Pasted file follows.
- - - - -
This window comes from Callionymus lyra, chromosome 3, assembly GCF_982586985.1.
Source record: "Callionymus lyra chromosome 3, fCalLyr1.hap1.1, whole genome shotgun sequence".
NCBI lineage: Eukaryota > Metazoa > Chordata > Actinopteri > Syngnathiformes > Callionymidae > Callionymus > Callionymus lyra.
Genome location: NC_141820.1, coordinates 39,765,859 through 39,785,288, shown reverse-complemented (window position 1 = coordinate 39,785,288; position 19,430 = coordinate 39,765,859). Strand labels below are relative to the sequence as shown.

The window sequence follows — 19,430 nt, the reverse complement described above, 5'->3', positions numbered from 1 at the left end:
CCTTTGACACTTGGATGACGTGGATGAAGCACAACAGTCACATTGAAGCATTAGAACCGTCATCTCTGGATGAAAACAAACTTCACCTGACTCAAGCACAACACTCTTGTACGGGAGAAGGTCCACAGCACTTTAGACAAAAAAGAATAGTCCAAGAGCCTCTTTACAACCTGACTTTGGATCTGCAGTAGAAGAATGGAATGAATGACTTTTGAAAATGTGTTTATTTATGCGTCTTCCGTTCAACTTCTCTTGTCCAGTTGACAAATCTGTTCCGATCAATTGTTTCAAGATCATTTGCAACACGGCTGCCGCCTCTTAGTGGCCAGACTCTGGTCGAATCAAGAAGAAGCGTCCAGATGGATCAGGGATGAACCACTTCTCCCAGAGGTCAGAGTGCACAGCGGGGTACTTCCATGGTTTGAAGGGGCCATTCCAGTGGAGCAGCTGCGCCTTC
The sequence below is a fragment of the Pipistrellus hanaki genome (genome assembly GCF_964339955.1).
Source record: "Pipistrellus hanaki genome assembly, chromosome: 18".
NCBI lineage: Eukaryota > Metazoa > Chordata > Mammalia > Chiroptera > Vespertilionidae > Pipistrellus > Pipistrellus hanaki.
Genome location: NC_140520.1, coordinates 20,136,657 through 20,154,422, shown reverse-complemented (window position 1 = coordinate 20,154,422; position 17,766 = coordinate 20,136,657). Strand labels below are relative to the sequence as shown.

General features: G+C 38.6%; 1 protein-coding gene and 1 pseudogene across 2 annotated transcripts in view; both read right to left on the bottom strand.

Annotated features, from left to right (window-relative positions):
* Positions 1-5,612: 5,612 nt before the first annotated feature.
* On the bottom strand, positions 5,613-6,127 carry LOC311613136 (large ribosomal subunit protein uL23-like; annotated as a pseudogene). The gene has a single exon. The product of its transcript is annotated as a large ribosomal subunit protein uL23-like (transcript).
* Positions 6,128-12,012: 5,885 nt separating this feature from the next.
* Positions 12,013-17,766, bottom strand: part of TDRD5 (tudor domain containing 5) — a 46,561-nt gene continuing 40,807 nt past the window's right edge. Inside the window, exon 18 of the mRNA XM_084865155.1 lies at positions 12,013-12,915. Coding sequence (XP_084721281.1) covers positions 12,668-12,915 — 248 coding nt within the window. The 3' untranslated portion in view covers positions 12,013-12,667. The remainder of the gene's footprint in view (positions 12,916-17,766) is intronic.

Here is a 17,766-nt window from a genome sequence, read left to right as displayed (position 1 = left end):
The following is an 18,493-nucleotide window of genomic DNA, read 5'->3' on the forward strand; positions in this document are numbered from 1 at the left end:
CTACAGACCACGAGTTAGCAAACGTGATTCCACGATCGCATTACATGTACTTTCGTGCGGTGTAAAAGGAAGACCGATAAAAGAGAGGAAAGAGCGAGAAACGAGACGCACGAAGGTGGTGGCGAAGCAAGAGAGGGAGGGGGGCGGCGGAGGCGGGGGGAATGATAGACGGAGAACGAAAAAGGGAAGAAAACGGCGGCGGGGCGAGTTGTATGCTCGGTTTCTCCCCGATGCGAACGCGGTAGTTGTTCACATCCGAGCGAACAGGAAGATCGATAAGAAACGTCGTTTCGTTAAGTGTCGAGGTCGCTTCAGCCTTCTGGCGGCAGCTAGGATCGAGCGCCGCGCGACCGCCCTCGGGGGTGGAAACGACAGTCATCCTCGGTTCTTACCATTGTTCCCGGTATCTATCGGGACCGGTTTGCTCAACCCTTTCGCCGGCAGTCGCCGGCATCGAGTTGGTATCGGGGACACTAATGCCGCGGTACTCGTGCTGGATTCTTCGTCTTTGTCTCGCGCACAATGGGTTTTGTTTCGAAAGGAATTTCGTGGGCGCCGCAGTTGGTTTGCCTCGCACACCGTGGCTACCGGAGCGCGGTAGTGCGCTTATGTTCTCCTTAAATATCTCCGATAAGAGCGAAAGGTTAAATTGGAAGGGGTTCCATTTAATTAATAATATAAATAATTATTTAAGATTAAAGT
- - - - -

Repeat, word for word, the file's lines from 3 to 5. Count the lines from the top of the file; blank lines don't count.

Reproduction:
NCBI lineage: Eukaryota > Metazoa > Chordata > Actinopteri > Syngnathiformes > Callionymidae > Callionymus > Callionymus lyra.
Genome location: NC_141820.1, coordinates 39,765,859 through 39,785,288, shown reverse-complemented (window position 1 = coordinate 39,785,288; position 19,430 = coordinate 39,765,859). Strand labels below are relative to the sequence as shown.

The window sequence follows — 19,430 nt, the reverse complement described above, 5'->3', positions numbered from 1 at the left end: